The form of any yoga pose can be modified depending on what you are trying to accomplish. This is called pose adaptation. Adaptation means altering the form of a pose to maximize its function. Pose adaptation is one of the most effective tools yoga teachers have to achieve very specific structural, energetic and mental-emotional effects. The same pose can be used for a wide variety of purposes, which makes your practice more precise and more effective. This book covers various adaptations of the most “benefit-dense” yoga poses and reasons for doing them. They are meant to inspire your curiosity and creativity and facilitate different kind of thinking in regard to yoga poses. Order on Amazon >
The Personal Yoga Practice Journal helps you create and record your home yoga practice. It enables you to build your yoga practice into your day and keep track of your progress. You can record your practices day-to-day attending to the needs that arise, or plan for the month ahead. The Personal Yoga Practice Journal is particularly useful if you are trying to investigate a specific set of practices, to test the effectiveness of certain techniques, or to consistently work on a chronic problem. The Personal Yoga Practice Journal gives an overview of two foundational yogic models: The Panchamaya Model (Five Koshas) and The Age Model. It also describes ten types of yoga practices based on the things that you want to accomplish. Choosing the right practice will help you get the best results. The Personal Yoga Practice Journal is your everyday companion on your personal and professional yoga journey.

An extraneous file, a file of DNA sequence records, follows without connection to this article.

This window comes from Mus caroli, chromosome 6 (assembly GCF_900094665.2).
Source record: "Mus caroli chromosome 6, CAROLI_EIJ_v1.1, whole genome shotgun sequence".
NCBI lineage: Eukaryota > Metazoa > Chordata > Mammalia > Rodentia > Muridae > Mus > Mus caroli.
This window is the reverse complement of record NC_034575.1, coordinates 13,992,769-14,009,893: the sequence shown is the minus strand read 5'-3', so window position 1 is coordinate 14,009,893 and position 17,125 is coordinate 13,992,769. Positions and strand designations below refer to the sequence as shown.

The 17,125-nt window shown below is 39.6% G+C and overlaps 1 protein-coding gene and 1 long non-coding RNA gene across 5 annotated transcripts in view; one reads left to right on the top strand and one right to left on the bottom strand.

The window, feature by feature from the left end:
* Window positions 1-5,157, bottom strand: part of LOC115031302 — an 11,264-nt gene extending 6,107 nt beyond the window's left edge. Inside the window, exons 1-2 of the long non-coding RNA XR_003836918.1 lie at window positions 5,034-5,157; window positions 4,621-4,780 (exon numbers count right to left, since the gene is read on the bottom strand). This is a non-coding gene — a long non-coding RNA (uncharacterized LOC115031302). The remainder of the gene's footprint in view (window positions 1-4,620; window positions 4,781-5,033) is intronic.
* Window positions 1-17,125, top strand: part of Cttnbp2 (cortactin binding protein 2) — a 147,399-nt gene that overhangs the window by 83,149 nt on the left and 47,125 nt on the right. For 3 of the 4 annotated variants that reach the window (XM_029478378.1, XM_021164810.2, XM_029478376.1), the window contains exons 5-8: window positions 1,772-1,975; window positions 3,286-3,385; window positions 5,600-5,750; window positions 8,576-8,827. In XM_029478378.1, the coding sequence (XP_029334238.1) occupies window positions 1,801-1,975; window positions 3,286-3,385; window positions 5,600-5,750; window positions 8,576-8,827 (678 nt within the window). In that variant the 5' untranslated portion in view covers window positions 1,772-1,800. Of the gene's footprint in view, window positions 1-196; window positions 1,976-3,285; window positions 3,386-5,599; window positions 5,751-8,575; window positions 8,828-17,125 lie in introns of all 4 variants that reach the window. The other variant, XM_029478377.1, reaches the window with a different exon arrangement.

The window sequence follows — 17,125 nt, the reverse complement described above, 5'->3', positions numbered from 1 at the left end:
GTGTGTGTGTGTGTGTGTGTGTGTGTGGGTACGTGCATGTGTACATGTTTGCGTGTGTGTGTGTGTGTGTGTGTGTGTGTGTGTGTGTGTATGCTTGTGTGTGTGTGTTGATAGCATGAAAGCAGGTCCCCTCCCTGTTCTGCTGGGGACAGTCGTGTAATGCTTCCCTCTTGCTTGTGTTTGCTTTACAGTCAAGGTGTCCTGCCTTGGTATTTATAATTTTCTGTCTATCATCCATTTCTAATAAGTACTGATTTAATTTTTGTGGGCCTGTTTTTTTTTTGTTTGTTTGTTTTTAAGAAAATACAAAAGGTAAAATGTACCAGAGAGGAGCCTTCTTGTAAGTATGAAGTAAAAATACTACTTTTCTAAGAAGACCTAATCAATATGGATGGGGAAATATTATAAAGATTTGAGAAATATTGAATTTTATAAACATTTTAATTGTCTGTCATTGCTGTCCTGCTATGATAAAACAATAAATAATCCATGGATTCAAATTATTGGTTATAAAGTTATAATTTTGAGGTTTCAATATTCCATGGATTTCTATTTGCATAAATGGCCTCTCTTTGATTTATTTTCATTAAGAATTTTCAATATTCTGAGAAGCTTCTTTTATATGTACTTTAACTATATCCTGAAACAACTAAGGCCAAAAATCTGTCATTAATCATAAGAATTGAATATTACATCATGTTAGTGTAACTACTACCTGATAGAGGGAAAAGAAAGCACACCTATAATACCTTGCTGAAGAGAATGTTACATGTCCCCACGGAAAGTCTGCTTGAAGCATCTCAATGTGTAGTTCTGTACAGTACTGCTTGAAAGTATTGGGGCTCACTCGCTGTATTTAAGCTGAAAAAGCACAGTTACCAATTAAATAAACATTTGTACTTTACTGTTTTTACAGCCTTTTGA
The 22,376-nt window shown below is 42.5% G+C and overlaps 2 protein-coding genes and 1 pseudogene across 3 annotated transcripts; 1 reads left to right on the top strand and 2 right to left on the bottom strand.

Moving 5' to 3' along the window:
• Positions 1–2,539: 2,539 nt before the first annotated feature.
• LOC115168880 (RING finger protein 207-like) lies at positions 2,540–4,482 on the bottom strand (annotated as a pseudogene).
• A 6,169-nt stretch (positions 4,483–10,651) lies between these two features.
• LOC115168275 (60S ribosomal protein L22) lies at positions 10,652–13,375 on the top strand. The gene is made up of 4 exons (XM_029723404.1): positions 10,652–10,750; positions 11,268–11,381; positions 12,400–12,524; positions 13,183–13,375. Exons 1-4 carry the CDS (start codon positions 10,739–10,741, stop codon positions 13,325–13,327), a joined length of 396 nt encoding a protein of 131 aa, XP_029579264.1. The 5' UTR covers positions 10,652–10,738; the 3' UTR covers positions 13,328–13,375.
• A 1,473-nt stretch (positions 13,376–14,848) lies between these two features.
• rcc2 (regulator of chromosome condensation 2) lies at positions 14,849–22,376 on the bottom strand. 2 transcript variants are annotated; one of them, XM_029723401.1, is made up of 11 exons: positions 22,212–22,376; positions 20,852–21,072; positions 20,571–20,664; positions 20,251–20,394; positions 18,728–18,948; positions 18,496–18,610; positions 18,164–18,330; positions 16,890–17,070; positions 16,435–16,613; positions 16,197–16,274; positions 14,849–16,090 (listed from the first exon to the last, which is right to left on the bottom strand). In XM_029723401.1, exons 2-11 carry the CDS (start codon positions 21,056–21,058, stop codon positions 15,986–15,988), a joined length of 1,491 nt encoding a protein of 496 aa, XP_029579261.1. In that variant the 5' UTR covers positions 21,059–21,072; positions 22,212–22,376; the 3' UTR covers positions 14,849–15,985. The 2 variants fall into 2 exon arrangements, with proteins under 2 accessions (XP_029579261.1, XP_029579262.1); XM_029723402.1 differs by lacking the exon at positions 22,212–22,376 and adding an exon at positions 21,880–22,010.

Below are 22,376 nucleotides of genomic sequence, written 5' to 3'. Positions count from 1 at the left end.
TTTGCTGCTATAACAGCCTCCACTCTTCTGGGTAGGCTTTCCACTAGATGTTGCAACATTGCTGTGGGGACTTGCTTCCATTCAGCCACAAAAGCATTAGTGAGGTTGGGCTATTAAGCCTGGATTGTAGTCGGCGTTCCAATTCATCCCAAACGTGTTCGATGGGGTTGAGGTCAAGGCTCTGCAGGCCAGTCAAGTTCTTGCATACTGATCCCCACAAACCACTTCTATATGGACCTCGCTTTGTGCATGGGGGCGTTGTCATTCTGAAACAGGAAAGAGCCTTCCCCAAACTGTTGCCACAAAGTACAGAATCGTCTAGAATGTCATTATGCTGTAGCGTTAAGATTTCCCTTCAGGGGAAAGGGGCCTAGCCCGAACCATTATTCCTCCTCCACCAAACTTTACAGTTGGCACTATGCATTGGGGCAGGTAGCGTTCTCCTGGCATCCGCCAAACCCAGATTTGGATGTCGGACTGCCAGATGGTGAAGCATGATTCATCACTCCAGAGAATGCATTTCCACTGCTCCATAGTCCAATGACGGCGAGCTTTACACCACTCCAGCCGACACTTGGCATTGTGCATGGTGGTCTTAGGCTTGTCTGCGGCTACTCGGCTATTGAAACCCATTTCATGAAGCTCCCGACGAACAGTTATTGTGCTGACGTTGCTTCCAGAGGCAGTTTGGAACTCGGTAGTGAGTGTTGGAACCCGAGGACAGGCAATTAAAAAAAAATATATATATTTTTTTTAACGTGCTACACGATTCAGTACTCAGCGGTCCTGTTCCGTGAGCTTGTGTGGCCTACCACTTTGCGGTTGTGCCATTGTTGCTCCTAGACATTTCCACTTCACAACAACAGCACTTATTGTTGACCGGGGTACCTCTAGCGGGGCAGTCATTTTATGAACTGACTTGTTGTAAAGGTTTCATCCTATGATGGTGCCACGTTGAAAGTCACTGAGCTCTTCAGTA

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From an evolutionary standpoint, our brains are wired to be suspicious and expect the worse. This served us well in terms of the survival of the species, but it doesn’t work so well if you are trying to minimize the amount of stress and worry in your life. Luckily, within our same brains, we have neurocircuitry dedicated to the feelings of peace, contentment, and joy. This reminds me of a story from the Elizabeth Berg’s novel, The Year of Pleasures. In it, a Navajo grandfather tells his grandson this story: “‘Two wolves live inside me. One is the bad wolf, full of greed and laziness, full of anger and jealousy and regret. The other is the good wolf, full of joy and compassion and willingness and a great love for the world. All the time, these wolves are fighting inside me.’ ‘But grandfather,’ the boy asked. ‘Which wolf will win?’ The grandfather answered, ‘The one I choose to feed.’